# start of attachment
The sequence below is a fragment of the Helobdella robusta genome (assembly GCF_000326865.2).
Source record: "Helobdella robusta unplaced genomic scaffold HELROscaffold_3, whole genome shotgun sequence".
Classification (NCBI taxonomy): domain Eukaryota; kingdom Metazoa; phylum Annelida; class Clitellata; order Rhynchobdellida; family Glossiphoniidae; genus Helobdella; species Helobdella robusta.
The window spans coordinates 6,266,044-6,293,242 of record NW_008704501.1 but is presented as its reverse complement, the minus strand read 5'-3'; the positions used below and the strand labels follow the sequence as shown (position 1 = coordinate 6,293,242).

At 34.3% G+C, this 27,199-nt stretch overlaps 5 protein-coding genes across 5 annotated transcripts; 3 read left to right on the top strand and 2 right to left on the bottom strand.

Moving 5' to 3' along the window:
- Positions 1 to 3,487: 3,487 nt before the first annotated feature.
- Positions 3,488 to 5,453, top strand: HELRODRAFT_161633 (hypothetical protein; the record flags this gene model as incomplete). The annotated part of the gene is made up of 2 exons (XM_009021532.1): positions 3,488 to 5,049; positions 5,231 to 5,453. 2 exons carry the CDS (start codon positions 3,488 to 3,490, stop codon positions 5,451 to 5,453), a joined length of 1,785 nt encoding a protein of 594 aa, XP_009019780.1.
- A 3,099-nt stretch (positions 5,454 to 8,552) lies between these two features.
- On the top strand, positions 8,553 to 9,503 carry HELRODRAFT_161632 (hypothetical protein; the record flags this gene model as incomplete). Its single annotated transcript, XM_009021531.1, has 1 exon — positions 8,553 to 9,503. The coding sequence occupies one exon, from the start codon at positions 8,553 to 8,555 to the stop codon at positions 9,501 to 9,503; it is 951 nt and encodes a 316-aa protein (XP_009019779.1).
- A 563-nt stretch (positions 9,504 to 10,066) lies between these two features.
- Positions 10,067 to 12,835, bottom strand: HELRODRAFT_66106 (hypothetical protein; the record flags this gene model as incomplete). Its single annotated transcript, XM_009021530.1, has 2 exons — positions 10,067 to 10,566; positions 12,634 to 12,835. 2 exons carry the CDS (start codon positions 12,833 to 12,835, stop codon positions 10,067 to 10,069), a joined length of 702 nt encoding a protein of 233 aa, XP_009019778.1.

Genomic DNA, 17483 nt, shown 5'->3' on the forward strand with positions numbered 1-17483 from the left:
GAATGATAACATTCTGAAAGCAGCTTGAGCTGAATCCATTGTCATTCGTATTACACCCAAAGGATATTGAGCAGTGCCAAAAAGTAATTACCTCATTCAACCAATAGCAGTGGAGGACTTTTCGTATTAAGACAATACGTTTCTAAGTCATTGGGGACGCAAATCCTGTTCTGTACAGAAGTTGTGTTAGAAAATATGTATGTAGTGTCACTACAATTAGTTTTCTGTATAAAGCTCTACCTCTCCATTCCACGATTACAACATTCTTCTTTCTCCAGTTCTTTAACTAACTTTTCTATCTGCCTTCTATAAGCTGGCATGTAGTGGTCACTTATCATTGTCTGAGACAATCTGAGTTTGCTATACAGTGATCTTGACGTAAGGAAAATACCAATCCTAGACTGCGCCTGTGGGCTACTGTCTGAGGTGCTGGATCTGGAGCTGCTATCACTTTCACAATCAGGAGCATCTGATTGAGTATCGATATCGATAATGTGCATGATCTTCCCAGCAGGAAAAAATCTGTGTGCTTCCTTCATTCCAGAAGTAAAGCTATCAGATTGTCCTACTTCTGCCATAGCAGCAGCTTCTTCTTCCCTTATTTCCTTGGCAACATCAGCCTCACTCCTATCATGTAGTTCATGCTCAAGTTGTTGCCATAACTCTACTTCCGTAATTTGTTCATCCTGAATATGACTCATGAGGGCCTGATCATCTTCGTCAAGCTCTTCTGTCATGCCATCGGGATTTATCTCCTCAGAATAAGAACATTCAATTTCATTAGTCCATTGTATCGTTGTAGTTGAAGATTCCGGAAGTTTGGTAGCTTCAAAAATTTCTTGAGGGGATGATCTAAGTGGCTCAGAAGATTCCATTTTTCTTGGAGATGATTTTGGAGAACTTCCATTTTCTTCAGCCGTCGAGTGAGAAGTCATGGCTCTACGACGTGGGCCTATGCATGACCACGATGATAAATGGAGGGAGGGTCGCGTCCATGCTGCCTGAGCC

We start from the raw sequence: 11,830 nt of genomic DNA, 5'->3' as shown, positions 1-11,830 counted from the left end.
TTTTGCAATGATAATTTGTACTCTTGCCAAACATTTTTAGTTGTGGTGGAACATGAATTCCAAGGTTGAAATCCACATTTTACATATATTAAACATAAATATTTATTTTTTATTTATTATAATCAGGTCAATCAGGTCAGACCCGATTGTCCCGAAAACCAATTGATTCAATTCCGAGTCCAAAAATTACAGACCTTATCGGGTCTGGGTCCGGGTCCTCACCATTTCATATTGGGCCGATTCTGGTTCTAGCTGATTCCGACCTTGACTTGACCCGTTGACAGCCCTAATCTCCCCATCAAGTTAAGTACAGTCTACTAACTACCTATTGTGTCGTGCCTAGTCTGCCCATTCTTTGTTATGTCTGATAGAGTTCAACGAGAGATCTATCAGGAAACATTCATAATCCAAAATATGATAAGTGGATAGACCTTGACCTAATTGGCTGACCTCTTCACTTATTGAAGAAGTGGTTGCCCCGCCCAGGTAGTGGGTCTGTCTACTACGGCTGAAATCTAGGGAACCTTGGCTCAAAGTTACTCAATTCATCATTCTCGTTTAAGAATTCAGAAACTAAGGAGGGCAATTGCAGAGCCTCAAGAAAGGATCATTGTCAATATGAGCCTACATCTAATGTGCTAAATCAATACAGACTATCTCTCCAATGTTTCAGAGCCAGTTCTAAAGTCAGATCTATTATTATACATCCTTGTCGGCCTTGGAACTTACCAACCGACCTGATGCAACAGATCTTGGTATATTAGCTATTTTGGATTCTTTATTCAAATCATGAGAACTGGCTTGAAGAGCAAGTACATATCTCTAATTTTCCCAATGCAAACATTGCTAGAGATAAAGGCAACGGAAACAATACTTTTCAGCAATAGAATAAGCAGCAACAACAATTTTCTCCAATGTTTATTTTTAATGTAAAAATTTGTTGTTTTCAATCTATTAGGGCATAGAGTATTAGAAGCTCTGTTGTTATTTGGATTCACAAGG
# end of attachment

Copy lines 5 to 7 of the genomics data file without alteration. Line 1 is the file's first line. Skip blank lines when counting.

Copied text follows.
At 34.3% G+C, this 27,199-nt stretch overlaps 5 protein-coding genes across 5 annotated transcripts; 3 read left to right on the top strand and 2 right to left on the bottom strand.

Moving 5' to 3' along the window:
- Positions 1 to 3,487: 3,487 nt before the first annotated feature.